Effect of prolonged birth spacing on maternal and perinatal outcome
AbstractBackground: Researchers have held varied opinions on the effect of prolonged birth spacing on maternal and perinatal outcome.
Objectives: To determine the reasons for prolonged birth spacing and to compare the maternal and perinatal outcome compared to shorter normal birth spacing.
Design: Comparative case - controlled study between January 1st, 2001 to December 31st, 2002.
Setting: Obstetric Unit of Obafemi Awolowo University Teaching Hospital Complex, Ile- Ife, Nigeria.
Subjects: Fifty cases consisted of multiparae with prolonged birth spacing (³6 years) and controls consists of similar number of multiparae with shorter normal birth spacing (2 - 5 years) matched for age, parity and socio-economic status.
Main Outcome Measures: Labour outcome, Apgar scores, operative and vaginal delivery rates, perinatal and maternal outcome, reasons for prolonged birth spacing.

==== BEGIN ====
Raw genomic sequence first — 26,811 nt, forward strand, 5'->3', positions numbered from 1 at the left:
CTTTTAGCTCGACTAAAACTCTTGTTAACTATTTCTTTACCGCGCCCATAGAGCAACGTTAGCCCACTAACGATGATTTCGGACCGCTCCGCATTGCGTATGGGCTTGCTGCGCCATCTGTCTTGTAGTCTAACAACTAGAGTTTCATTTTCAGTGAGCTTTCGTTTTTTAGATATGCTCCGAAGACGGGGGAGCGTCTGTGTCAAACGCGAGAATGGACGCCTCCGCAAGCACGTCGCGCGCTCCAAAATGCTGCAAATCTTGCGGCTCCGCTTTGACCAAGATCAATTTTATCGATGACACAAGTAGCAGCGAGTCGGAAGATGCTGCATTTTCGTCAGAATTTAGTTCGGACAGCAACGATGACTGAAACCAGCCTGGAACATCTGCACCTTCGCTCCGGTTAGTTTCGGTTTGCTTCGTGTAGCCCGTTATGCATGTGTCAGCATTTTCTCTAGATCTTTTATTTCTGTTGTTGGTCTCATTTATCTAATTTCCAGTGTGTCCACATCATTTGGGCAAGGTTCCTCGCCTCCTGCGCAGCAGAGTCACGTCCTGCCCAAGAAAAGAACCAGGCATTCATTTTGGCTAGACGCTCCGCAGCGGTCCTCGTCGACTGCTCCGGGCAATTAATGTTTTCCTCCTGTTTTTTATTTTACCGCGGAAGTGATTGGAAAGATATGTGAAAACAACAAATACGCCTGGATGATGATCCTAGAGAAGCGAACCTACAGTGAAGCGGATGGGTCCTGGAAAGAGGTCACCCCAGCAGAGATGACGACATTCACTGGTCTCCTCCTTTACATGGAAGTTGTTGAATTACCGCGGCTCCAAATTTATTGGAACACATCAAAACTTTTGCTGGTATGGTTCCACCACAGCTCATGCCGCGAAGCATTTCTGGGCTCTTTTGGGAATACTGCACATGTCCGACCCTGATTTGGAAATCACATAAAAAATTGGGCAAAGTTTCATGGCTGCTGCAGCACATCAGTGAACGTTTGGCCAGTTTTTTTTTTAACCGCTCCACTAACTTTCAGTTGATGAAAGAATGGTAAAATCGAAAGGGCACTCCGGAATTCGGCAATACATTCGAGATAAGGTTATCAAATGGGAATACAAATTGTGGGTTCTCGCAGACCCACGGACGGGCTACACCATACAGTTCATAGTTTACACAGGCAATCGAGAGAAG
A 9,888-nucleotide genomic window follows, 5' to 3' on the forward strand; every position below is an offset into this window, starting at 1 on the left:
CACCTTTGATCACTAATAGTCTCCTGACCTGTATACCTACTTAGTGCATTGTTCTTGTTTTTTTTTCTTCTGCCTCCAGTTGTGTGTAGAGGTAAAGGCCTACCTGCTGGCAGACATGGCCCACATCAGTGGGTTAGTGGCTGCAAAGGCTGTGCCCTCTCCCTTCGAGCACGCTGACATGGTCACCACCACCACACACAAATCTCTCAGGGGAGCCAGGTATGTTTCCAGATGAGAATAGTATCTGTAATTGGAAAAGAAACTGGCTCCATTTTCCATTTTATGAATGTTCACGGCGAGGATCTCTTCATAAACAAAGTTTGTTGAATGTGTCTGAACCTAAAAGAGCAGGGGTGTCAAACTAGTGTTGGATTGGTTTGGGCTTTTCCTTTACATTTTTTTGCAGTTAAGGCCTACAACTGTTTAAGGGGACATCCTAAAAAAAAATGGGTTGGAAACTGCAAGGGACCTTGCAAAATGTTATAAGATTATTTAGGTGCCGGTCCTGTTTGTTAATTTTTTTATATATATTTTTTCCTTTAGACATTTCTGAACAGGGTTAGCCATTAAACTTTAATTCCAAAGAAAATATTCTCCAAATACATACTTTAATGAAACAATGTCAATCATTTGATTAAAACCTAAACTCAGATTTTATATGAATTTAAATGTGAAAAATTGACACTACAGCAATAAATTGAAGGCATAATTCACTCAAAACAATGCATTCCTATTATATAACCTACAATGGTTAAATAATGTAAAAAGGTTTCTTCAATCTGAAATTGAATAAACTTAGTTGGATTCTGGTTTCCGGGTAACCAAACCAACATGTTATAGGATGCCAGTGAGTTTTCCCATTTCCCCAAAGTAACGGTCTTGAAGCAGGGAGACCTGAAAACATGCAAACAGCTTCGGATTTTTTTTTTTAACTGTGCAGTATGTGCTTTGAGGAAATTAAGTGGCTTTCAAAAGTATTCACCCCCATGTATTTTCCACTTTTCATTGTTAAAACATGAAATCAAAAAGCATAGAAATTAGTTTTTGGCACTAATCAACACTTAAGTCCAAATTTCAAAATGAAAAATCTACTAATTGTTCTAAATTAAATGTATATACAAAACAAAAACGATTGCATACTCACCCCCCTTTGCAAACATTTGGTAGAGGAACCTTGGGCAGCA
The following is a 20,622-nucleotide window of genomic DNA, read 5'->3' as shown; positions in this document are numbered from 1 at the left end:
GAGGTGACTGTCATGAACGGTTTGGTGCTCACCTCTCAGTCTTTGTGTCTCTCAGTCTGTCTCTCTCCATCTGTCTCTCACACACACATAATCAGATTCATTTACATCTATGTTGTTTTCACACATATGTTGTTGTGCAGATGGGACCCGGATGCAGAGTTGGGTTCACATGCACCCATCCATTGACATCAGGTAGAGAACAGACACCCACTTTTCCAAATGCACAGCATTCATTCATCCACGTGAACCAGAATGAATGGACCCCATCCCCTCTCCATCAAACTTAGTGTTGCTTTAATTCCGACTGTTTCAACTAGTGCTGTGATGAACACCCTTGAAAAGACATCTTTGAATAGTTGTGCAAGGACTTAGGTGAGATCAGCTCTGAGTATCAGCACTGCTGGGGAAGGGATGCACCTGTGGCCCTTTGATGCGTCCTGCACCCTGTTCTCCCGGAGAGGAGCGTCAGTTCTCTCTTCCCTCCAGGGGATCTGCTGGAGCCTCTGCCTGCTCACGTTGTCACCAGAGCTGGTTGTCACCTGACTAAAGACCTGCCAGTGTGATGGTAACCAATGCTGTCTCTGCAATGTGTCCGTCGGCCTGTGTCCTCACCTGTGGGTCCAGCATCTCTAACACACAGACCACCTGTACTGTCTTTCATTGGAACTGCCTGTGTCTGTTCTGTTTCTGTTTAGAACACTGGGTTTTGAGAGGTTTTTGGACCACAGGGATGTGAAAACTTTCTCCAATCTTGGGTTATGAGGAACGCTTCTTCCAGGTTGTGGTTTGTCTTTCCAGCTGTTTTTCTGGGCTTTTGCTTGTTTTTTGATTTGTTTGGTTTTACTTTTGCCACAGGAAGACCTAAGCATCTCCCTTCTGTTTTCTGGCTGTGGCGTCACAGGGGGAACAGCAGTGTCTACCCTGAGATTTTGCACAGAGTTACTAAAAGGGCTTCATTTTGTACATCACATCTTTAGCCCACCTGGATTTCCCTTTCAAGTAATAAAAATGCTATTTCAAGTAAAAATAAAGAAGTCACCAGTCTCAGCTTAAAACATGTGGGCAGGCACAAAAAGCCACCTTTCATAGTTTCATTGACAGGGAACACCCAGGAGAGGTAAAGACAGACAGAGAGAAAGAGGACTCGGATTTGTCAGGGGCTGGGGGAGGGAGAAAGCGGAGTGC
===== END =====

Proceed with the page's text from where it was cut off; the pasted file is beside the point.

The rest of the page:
Results: There was no significant difference observed with respect to spontaneous onset of labour, induction or argumentation of labour, duration of labour, spontaneous vaginal delivery rates, Caesarean section rates, instrumental vaginal deliveries, analgesic requirement, postpartum haemorrhage, and Apgar scores in both groups. There were no perinatal or maternal deaths. The commonest reason adduced for prolonged birth spacing is failed contraception (56%), followed by secondary infertility (24%) and to a lesser extent re-marriage, improved income and sheer desire.
Conclusion: There was no significant difference in maternal and perinatal outcome in pregnancy between women with prolonged birth spacing and those with normal shorter birth spacing.
East African Medical Journal Vol.81(8) 2004: 388-391